Have you ever wondered to yourself what constitutes as journalism? Is it only professional reporters with a vast amount of experience or can it be an average citizen? This is the question that we must ask ourselves in the current media landscape. With multiple ways of producing and distributing content that can spark a discussion or generate controversy, there needs to be more emphasis on reliability, especially in a time when Facebook is being inundated with fake news stories.
This issue was brought up in my MIT (Media, Information and Techno-culture) tutorial and I’ve been pondering it ever since. If we look at how information is transmitted in our society today, it plays an important role in how we perceive the world. Most importantly, it can shape our perspective on a particular issue. For example, the fake news stories that surfaced on Facebook were believed to have swayed the outcome of the 2016 presidential election - one source claimed that Pope Francis endorsed Donald Trump, which is a complete and utter fabrication.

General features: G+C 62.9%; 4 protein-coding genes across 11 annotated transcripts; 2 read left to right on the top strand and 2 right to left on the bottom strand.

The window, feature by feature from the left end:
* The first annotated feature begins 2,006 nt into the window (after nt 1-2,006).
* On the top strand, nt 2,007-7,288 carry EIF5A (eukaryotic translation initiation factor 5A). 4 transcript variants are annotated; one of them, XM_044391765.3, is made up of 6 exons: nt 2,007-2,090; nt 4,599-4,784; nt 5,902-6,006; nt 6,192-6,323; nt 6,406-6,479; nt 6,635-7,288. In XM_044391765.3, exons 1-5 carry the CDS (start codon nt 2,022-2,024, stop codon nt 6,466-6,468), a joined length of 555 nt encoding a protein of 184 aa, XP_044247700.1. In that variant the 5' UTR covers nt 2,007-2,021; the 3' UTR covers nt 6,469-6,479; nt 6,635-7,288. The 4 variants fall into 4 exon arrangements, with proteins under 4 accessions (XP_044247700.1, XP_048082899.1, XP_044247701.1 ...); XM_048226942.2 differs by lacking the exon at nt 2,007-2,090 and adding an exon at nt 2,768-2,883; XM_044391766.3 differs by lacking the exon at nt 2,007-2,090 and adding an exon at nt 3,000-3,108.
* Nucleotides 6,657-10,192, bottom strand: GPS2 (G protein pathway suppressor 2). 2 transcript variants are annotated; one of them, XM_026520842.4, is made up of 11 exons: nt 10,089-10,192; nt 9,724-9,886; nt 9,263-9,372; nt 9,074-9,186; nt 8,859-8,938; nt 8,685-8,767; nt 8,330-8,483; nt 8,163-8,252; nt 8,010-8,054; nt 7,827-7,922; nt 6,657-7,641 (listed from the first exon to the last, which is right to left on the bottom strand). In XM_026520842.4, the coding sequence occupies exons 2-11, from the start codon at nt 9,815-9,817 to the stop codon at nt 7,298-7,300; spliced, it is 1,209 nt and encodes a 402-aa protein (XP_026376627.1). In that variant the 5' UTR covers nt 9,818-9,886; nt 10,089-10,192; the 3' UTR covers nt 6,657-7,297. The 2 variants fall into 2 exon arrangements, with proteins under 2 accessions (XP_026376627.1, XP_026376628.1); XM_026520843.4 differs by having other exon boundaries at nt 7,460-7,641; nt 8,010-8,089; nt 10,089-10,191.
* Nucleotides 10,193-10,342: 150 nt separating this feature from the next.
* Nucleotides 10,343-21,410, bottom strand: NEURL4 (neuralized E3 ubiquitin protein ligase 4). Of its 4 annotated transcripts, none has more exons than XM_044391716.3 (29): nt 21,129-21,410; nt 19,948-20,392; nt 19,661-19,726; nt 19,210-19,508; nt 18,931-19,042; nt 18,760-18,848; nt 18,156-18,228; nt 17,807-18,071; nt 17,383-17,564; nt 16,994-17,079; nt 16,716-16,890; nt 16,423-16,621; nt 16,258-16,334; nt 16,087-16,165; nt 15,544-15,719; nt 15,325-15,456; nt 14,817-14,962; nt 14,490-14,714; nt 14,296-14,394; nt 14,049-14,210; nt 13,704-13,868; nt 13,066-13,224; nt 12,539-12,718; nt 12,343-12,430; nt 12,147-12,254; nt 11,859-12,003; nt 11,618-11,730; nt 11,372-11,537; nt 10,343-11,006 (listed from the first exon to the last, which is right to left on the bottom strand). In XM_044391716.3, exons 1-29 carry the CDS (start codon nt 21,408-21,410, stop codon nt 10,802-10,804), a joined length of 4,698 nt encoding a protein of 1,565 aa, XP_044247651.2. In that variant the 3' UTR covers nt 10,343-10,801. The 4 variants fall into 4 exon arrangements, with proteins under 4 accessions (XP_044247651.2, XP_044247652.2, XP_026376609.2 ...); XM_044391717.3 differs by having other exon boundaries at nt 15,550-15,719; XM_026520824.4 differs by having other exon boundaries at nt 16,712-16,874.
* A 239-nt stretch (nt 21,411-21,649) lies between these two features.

Misinformation can have a very significant impact - not only does it affect our perspective, but it causes false news articles to be shared on Facebook, which allows us to affect other people’s perspectives, and has a great overall influence on the content that is being displayed on its website. It is disappointing that Facebook did not use their power wisely, however, it is even more disappointing that there was a lack of regulation and supervision as to the authenticity of these news stories. In order for the problem to be solved, there needs to be more responsibility and initiative taken by the CEOs and management to ensure that its costumers are not being sold bogus, fabricated articles. As consumers of media, it should also be our job to recognize the bias or perspective being taken in a particular article. For example, determining whether it is aimed towards liberals or conservatives.
The definition of journalism has grown into a way that allows fake news stories conceived by ordinary citizens to hold the same validity as articles distributed by a well-known publication. I believe that there needs to be a clear distinction between the two as one offers something that the other does not: reliability. Therefore, we must remember that the Internet is a vast resource that contains an incredible amount of information. The question that remains is: whose information do we trust?